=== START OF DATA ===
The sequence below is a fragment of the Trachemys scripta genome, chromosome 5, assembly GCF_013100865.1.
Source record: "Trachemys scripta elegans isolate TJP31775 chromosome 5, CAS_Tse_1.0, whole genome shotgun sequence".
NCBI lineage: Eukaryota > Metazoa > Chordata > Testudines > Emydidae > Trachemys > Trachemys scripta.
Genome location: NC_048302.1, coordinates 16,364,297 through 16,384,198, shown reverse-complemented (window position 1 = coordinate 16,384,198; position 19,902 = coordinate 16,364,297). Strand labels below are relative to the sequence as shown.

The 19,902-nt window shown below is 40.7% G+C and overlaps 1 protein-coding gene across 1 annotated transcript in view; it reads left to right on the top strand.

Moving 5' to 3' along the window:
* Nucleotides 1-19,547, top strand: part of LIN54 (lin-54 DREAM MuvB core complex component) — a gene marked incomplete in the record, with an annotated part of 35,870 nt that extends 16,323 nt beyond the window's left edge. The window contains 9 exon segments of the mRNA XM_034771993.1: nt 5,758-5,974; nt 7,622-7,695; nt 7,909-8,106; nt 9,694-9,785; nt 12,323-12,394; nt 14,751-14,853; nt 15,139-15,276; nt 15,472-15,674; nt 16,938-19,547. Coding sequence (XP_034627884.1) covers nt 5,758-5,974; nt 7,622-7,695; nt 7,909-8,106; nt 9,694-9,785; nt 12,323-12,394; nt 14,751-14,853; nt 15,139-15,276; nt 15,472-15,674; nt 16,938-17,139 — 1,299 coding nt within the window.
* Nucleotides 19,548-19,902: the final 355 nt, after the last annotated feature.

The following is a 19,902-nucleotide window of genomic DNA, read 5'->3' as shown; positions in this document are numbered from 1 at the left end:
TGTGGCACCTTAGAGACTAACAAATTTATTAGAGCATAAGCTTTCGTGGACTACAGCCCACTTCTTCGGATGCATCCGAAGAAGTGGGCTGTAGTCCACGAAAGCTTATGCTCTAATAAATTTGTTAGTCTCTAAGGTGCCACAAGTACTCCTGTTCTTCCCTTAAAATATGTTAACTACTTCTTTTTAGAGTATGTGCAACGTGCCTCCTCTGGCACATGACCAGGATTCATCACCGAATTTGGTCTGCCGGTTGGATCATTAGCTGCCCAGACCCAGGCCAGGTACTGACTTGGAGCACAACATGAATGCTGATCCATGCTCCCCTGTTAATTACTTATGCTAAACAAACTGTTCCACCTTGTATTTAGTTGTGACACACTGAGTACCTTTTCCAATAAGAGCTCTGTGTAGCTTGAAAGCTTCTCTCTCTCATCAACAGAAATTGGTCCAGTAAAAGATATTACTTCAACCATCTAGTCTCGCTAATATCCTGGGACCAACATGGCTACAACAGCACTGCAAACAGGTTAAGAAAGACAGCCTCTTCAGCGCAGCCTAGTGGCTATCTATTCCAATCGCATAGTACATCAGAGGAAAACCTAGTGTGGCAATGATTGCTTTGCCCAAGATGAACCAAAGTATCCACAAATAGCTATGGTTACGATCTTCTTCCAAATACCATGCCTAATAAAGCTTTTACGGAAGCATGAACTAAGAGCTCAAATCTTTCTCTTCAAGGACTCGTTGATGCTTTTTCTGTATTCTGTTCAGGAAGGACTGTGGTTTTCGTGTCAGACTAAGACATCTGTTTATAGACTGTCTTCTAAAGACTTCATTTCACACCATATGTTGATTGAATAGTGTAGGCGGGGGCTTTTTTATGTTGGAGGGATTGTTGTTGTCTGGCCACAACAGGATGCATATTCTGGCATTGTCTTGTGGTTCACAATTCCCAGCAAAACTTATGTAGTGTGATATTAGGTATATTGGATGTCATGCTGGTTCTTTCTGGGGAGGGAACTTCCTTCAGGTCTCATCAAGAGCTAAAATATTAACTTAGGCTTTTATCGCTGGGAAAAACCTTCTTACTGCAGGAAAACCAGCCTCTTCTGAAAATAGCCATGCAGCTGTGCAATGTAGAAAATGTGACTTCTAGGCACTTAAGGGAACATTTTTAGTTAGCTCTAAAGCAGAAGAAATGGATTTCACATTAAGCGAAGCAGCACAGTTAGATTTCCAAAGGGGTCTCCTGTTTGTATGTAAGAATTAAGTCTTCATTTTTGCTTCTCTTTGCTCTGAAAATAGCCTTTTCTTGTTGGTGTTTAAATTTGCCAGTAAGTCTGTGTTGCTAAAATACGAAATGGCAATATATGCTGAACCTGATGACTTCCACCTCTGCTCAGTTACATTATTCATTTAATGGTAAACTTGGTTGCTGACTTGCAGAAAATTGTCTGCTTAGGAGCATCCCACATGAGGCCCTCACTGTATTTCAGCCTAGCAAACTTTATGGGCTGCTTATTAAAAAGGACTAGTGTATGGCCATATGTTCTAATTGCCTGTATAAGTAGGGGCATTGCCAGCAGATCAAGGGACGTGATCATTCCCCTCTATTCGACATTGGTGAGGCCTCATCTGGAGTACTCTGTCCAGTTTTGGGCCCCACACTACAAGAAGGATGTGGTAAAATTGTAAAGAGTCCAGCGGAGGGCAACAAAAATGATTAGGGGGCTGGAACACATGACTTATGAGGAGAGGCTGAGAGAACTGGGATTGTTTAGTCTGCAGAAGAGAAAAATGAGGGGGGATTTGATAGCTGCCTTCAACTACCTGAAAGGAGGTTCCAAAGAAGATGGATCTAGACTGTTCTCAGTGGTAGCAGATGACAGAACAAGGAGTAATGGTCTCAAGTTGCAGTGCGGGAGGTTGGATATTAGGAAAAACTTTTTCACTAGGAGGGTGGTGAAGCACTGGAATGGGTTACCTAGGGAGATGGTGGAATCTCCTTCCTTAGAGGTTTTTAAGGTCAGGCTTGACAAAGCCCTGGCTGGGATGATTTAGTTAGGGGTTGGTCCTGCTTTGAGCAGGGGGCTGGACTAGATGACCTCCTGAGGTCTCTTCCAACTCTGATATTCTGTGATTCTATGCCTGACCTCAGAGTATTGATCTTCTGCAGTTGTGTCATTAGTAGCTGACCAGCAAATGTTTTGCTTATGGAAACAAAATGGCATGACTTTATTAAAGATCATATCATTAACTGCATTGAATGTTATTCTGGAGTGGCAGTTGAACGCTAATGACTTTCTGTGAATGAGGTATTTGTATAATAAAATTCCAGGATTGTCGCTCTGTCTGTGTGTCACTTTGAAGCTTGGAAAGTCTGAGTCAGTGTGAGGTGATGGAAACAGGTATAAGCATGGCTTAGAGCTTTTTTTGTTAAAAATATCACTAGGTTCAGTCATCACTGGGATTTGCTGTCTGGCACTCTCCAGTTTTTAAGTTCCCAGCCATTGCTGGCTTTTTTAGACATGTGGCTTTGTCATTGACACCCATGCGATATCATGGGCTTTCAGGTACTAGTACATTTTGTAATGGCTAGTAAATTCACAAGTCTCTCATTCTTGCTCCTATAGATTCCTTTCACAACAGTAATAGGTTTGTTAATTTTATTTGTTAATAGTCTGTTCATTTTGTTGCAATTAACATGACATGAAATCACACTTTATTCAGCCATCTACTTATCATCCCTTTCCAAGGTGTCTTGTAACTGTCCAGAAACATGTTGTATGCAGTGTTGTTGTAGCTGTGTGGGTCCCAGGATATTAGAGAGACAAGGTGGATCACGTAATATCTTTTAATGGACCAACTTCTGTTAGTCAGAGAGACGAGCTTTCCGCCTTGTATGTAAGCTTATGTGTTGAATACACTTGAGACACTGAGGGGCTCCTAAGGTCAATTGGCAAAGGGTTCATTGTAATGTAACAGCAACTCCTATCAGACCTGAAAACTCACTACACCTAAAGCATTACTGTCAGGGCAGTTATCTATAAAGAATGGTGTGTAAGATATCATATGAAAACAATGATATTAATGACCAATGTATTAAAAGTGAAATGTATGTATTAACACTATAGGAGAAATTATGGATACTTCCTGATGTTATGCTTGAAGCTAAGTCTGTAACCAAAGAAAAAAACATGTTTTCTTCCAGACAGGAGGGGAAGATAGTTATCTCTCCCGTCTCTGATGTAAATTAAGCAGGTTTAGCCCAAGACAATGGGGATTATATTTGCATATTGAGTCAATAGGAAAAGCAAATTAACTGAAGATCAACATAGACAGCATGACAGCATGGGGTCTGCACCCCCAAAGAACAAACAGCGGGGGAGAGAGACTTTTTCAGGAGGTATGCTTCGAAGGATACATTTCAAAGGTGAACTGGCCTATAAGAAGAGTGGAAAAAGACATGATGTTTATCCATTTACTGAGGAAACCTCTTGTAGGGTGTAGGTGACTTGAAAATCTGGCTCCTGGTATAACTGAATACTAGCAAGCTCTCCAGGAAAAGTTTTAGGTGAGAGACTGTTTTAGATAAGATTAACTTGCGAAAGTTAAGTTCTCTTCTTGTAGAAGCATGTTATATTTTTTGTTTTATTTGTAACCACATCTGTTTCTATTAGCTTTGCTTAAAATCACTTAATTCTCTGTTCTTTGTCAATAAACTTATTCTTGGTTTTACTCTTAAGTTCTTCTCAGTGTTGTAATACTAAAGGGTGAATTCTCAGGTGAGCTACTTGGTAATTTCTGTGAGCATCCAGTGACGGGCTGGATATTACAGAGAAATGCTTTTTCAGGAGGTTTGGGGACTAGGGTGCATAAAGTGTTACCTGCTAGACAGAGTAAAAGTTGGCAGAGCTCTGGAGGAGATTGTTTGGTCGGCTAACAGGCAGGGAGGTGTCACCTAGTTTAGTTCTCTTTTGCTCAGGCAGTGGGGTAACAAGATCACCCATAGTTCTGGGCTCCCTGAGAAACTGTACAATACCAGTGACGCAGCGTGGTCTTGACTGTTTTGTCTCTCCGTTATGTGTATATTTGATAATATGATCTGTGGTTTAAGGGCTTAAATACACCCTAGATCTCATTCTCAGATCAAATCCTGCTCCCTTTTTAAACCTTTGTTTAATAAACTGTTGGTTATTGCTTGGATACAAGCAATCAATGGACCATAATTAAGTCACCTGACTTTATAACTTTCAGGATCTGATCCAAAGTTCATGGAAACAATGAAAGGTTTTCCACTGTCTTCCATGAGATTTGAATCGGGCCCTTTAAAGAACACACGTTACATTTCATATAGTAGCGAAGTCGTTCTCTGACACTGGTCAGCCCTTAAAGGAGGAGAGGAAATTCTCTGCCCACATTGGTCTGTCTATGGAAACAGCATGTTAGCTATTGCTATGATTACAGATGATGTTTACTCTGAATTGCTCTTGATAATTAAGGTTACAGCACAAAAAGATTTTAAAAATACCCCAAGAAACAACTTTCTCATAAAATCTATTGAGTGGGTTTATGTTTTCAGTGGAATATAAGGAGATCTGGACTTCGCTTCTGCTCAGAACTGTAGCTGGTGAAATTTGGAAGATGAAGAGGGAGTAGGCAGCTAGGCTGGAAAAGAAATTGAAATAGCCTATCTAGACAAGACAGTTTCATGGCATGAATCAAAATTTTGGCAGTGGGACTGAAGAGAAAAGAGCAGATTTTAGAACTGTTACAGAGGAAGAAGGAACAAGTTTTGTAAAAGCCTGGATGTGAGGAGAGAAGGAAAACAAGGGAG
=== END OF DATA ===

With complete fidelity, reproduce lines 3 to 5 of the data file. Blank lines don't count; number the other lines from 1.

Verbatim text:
NCBI lineage: Eukaryota > Metazoa > Chordata > Testudines > Emydidae > Trachemys > Trachemys scripta.
Genome location: NC_048302.1, coordinates 16,364,297 through 16,384,198, shown reverse-complemented (window position 1 = coordinate 16,384,198; position 19,902 = coordinate 16,364,297). Strand labels below are relative to the sequence as shown.

The 19,902-nt window shown below is 40.7% G+C and overlaps 1 protein-coding gene across 1 annotated transcript in view; it reads left to right on the top strand.